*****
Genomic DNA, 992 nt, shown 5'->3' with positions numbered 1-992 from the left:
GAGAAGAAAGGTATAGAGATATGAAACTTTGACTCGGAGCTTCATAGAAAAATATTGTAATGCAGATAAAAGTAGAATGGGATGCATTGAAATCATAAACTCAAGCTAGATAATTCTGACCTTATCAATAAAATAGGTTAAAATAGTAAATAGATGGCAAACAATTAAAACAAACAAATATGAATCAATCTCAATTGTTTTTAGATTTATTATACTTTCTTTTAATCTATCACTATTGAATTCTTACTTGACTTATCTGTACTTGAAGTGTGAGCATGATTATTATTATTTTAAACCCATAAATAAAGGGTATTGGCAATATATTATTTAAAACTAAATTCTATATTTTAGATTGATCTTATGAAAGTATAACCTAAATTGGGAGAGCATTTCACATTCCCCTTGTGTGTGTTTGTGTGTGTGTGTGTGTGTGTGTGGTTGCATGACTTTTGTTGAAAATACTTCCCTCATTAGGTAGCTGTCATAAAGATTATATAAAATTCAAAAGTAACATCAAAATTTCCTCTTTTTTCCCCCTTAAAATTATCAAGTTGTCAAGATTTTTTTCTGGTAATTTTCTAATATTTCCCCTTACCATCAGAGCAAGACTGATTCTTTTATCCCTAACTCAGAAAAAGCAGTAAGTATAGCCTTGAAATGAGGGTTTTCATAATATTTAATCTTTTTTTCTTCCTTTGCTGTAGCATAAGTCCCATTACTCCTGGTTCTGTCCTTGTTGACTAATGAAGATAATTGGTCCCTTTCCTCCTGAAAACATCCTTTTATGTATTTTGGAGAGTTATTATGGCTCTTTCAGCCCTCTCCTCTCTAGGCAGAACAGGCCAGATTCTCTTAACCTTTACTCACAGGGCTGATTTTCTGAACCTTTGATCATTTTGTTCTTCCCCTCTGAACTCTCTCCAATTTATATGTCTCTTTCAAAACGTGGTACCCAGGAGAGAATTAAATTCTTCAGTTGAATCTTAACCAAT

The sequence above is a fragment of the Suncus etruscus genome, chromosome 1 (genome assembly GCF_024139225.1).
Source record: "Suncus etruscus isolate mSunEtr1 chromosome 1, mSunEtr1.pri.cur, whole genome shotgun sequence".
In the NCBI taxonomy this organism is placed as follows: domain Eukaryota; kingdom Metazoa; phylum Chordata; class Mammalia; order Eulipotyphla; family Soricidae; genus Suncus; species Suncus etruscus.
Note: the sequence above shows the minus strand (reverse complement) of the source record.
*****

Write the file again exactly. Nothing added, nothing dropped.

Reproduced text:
Genomic DNA, 992 nt, shown 5'->3' with positions numbered 1-992 from the left:
GAGAAGAAAGGTATAGAGATATGAAACTTTGACTCGGAGCTTCATAGAAAAATATTGTAATGCAGATAAAAGTAGAATGGGATGCATTGAAATCATAAACTCAAGCTAGATAATTCTGACCTTATCAATAAAATAGGTTAAAATAGTAAATAGATGGCAAACAATTAAAACAAACAAATATGAATCAATCTCAATTGTTTTTAGATTTATTATACTTTCTTTTAATCTATCACTATTGAATTCTTACTTGACTTATCTGTACTTGAAGTGTGAGCATGATTATTATTATTTTAAACCCATAAATAAAGGGTATTGGCAATATATTATTTAAAACTAAATTCTATATTTTAGATTGATCTTATGAAAGTATAACCTAAATTGGGAGAGCATTTCACATTCCCCTTGTGTGTGTTTGTGTGTGTGTGTGTGTGTGTGTGGTTGCATGACTTTTGTTGAAAATACTTCCCTCATTAGGTAGCTGTCATAAAGATTATATAAAATTCAAAAGTAACATCAAAATTTCCTCTTTTTTCCCCCTTAAAATTATCAAGTTGTCAAGATTTTTTTCTGGTAATTTTCTAATATTTCCCCTTACCATCAGAGCAAGACTGATTCTTTTATCCCTAACTCAGAAAAAGCAGTAAGTATAGCCTTGAAATGAGGGTTTTCATAATATTTAATCTTTTTTTCTTCCTTTGCTGTAGCATAAGTCCCATTACTCCTGGTTCTGTCCTTGTTGACTAATGAAGATAATTGGTCCCTTTCCTCCTGAAAACATCCTTTTATGTATTTTGGAGAGTTATTATGGCTCTTTCAGCCCTCTCCTCTCTAGGCAGAACAGGCCAGATTCTCTTAACCTTTACTCACAGGGCTGATTTTCTGAACCTTTGATCATTTTGTTCTTCCCCTCTGAACTCTCTCCAATTTATATGTCTCTTTCAAAACGTGGTACCCAGGAGAGAATTAAATTCTTCAGTTGAATCTTAACCAAT

The sequence above is a fragment of the Suncus etruscus genome, chromosome 1 (genome assembly GCF_024139225.1).
Source record: "Suncus etruscus isolate mSunEtr1 chromosome 1, mSunEtr1.pri.cur, whole genome shotgun sequence".
In the NCBI taxonomy this organism is placed as follows: domain Eukaryota; kingdom Metazoa; phylum Chordata; class Mammalia; order Eulipotyphla; family Soricidae; genus Suncus; species Suncus etruscus.
Note: the sequence above shows the minus strand (reverse complement) of the source record.